In mid September, the Basel Committee on Banking Supervision (see Update 63) released its “Basel III” rules. José Vinals, director of the IMF’s monetary and capital markets department praised the regulations as “a substantial step forward in addressing the micro-prudential failings in the areas of capital and liquidity buffers in banks”. However, independent commentators disagreed. Martin Wolf of the Financial Times says that “Basel has laboured mightily and brought forth a mouse. Needless to say, the banking industry will insist the mouse is a tiger.” He adds that trebling of capital reserves “sounds tough”, but “trebling almost nothing does not give one very much.”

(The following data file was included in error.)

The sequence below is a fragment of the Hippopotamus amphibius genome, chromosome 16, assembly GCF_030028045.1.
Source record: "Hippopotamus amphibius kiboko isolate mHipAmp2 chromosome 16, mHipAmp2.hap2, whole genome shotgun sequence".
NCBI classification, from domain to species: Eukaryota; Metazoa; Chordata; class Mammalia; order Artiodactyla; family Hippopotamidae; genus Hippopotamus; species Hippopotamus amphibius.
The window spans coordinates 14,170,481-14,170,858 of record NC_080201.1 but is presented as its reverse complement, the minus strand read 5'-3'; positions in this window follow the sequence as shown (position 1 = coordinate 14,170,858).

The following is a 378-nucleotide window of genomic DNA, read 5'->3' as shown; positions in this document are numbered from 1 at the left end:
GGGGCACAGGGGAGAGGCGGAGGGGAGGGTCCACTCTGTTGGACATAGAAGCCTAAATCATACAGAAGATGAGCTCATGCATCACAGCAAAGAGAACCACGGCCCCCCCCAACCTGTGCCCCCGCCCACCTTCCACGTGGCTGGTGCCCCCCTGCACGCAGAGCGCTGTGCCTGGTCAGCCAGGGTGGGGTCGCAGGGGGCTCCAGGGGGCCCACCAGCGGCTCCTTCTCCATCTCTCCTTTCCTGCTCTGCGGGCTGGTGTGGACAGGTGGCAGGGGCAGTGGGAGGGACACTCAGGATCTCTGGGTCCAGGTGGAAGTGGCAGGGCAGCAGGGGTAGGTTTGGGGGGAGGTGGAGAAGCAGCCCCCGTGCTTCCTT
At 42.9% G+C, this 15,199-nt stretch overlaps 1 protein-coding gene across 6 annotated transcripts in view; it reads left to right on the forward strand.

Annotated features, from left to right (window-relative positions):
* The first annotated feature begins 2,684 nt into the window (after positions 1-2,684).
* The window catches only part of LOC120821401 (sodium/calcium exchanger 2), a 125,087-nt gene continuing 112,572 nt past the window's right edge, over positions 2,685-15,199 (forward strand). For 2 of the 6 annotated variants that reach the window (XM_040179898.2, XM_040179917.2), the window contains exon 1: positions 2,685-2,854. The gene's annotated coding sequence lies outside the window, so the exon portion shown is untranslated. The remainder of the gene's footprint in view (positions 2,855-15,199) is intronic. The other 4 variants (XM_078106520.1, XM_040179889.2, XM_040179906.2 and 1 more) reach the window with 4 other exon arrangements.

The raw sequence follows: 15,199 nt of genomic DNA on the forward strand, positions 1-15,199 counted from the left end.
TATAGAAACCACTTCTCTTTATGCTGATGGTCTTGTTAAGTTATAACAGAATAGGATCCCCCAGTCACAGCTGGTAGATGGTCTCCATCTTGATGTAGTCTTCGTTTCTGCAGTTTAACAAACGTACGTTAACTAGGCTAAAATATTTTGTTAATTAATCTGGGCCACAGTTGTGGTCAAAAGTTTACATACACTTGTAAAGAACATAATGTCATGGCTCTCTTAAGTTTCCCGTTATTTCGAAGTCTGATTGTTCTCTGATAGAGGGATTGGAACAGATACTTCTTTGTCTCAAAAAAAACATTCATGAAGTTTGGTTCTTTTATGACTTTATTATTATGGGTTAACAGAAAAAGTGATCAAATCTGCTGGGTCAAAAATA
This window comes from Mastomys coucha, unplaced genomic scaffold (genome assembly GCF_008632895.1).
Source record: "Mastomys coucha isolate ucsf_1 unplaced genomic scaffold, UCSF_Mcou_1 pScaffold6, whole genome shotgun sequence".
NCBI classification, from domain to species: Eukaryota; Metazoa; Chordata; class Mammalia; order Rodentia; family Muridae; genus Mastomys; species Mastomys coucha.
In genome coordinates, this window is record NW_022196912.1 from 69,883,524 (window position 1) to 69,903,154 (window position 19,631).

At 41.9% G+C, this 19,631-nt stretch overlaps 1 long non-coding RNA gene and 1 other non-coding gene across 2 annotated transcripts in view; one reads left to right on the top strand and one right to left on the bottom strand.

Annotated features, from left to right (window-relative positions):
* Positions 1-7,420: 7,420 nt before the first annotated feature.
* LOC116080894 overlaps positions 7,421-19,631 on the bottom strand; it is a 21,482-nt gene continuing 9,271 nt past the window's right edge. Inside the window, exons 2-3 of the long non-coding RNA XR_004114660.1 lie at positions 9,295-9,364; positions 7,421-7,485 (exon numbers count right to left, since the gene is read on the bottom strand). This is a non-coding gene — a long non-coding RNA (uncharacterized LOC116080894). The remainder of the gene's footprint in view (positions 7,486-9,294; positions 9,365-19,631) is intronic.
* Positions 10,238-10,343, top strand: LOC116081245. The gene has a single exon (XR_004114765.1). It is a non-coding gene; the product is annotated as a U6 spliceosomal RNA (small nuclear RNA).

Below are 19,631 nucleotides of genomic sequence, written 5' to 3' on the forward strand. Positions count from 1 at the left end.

Originally created to help the poor escape poverty and deprivation, the World Bank became the most important advocate for the commercialised microcredit model. Yet, critics argued it undermined the chances of sustainable and equitable development to create a poverty trap of historic proportions.
While the World Development Report (WDR) 2018 on education has some redeeming features, it is part of the Bank's longstanding very narrow view of education, and is silent on education financing.
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